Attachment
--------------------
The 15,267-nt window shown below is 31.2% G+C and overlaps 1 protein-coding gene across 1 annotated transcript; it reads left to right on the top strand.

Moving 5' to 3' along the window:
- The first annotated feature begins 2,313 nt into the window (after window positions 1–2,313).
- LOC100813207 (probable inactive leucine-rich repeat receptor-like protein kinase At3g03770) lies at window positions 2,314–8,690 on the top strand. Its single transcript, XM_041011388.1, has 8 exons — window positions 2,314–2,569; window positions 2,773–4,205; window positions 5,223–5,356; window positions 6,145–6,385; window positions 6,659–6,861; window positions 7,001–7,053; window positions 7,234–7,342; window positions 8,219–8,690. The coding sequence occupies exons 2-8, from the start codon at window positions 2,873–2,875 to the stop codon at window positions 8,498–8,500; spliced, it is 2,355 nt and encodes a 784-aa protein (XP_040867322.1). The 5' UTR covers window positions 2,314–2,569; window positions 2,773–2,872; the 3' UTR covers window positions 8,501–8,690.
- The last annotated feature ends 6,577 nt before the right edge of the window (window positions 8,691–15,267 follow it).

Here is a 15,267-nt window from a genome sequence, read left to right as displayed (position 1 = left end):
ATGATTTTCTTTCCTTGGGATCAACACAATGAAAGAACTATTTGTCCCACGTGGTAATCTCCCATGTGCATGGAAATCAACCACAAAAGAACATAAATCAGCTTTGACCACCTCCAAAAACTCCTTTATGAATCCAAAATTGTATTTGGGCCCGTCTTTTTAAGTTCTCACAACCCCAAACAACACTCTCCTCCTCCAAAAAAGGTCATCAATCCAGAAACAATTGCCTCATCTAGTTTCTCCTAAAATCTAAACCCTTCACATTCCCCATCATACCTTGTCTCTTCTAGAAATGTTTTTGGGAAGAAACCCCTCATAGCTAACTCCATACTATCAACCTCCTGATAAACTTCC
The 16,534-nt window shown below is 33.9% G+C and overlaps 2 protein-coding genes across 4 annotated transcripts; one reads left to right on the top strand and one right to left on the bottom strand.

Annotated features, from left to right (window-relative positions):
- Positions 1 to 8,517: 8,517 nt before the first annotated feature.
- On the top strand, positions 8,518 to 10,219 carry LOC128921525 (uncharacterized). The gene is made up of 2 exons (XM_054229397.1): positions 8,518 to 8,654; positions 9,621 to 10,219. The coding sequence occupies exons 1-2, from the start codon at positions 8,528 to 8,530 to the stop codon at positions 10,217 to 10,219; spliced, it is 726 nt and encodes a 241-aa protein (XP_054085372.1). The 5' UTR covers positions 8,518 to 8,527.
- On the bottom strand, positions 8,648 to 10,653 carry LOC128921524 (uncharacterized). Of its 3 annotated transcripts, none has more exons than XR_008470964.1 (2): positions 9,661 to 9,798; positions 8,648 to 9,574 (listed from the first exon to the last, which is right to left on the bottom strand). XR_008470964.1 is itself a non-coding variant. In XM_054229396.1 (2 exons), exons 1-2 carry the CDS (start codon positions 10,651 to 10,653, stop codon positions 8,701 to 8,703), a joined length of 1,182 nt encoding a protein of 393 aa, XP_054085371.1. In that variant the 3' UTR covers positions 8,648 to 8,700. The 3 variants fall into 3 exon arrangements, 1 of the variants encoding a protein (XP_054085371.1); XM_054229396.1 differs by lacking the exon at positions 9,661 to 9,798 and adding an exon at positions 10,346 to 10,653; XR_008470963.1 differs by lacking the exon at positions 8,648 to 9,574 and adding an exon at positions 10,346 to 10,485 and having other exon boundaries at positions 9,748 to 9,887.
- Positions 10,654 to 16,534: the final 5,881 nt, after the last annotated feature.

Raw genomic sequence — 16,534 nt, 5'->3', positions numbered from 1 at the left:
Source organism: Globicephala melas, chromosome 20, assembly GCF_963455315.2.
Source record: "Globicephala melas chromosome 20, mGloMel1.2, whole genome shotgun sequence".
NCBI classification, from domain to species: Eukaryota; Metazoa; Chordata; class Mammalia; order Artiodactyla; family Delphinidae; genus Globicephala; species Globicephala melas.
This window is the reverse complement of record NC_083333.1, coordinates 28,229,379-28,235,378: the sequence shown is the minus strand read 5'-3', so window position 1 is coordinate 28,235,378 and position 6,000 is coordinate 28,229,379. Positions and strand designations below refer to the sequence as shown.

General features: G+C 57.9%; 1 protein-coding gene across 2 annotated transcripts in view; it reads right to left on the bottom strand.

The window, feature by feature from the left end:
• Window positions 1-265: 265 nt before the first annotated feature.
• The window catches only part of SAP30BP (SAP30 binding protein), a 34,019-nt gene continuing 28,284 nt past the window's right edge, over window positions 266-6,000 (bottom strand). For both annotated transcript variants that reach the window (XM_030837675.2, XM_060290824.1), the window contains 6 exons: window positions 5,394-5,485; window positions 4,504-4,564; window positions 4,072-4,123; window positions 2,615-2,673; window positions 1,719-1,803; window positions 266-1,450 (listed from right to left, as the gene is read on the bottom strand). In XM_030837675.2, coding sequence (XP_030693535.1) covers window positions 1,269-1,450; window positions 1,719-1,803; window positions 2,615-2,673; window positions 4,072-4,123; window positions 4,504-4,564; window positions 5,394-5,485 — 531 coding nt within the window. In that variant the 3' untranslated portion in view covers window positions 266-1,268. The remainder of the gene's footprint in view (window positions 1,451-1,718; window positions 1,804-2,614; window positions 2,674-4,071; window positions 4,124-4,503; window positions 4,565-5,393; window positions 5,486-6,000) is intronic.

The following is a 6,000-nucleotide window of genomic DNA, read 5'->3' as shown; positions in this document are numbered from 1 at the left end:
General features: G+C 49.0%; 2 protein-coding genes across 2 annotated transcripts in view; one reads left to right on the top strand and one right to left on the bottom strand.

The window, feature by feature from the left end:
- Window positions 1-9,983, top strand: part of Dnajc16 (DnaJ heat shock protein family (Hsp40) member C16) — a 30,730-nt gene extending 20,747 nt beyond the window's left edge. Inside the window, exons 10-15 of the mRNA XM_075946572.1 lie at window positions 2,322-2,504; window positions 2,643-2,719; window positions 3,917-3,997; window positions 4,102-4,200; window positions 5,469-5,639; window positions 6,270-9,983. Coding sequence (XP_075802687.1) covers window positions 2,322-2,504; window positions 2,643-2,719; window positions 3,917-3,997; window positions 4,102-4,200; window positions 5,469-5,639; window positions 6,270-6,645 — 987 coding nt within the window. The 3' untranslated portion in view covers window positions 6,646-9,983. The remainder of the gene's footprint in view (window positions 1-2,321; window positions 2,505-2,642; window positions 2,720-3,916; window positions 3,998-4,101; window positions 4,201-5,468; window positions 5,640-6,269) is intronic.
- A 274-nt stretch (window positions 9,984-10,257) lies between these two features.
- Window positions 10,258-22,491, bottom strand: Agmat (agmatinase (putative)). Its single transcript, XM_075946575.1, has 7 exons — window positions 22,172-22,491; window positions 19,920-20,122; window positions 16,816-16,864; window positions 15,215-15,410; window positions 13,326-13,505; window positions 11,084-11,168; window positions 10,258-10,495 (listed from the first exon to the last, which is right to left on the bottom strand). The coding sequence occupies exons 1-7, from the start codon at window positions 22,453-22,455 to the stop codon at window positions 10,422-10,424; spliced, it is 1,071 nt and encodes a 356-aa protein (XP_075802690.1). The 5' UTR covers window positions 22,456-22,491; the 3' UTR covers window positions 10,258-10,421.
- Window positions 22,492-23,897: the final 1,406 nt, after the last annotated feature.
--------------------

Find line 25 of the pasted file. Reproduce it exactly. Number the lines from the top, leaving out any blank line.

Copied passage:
The window, feature by feature from the left end: